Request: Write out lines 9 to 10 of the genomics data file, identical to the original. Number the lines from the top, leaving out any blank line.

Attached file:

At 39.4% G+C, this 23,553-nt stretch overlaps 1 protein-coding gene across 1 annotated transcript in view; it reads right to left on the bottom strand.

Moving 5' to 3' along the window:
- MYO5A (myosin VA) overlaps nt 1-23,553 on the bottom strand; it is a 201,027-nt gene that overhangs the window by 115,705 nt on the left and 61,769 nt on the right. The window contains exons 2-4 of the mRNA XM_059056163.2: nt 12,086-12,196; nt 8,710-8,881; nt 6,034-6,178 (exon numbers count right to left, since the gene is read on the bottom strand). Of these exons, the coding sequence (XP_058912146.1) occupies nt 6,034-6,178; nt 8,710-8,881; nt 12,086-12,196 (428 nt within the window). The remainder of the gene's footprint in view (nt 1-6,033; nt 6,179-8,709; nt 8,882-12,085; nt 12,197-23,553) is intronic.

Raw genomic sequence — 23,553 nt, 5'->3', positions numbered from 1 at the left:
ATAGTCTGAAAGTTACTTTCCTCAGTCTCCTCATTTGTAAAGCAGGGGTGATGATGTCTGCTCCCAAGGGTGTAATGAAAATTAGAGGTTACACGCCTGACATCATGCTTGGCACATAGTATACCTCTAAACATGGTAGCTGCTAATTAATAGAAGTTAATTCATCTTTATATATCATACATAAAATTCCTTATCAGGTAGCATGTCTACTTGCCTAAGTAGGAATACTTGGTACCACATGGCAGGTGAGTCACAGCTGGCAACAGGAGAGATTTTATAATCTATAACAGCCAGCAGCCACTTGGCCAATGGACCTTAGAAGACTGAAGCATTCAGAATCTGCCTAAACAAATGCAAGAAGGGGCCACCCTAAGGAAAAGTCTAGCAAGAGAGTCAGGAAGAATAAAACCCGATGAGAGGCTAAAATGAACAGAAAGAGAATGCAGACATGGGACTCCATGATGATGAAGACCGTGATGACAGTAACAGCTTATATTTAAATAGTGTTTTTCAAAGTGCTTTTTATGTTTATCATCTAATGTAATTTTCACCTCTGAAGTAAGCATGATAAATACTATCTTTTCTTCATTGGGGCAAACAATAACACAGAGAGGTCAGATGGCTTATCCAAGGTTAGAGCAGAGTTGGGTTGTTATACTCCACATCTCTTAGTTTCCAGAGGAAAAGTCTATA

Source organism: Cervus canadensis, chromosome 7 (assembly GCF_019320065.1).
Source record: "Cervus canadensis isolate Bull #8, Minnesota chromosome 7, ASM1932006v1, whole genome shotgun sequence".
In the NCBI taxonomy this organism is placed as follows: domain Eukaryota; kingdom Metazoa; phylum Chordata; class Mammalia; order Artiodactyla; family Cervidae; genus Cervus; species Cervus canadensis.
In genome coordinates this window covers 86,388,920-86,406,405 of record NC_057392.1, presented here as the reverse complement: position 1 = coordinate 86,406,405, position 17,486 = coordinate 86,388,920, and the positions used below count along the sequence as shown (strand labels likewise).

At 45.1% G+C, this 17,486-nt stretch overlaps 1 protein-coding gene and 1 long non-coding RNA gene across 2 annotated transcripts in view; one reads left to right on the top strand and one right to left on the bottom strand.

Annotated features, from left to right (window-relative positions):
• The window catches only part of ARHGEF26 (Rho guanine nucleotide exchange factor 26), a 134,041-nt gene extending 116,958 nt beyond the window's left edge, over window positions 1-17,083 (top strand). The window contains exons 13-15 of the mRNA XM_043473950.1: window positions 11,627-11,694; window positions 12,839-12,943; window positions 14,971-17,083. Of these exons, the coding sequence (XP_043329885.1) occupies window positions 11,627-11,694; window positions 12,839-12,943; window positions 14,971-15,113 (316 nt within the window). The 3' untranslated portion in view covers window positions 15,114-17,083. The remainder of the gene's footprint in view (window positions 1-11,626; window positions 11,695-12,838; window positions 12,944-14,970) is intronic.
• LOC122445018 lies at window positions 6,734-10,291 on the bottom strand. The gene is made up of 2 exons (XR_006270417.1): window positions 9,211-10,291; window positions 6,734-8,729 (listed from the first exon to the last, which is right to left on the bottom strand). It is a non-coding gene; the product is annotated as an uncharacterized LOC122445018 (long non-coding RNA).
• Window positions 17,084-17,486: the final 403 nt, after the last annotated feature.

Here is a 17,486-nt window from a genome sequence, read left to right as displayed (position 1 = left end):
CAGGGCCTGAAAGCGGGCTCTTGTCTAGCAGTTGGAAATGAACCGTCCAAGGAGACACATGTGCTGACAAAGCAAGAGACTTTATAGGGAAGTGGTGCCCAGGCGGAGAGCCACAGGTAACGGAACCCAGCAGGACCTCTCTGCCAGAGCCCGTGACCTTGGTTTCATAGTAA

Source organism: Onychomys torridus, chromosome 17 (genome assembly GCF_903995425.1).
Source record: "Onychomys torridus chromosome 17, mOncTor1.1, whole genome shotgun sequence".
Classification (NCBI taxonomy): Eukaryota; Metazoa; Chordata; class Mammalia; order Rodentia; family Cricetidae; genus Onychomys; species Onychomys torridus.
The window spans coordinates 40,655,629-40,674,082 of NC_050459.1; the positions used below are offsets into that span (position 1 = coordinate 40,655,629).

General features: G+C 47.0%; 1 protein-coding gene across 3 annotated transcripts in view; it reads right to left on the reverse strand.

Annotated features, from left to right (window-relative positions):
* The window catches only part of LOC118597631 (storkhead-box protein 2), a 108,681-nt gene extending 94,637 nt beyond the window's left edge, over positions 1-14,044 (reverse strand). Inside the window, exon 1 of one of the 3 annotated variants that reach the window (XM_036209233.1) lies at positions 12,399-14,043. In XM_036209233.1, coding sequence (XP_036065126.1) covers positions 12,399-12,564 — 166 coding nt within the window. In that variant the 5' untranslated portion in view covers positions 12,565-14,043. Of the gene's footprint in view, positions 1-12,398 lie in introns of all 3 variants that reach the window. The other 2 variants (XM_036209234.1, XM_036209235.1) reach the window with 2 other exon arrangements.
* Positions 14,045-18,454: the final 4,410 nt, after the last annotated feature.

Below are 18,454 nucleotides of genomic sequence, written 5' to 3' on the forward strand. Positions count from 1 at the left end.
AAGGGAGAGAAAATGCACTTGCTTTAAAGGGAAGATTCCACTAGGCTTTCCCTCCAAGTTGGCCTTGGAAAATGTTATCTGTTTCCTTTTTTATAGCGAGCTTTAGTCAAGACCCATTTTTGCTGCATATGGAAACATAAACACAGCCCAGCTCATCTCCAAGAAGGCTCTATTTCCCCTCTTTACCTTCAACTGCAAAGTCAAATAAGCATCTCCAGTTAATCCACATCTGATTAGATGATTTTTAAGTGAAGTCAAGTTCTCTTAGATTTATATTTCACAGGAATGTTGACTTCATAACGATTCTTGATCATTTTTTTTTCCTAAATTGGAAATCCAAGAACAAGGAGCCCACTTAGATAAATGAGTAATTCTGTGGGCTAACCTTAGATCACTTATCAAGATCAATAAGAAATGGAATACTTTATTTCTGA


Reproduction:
In genome coordinates this window covers 86,388,920-86,406,405 of record NC_057392.1, presented here as the reverse complement: position 1 = coordinate 86,406,405, position 17,486 = coordinate 86,388,920, and the positions used below count along the sequence as shown (strand labels likewise).

At 45.1% G+C, this 17,486-nt stretch overlaps 1 protein-coding gene and 1 long non-coding RNA gene across 2 annotated transcripts in view; one reads left to right on the top strand and one right to left on the bottom strand.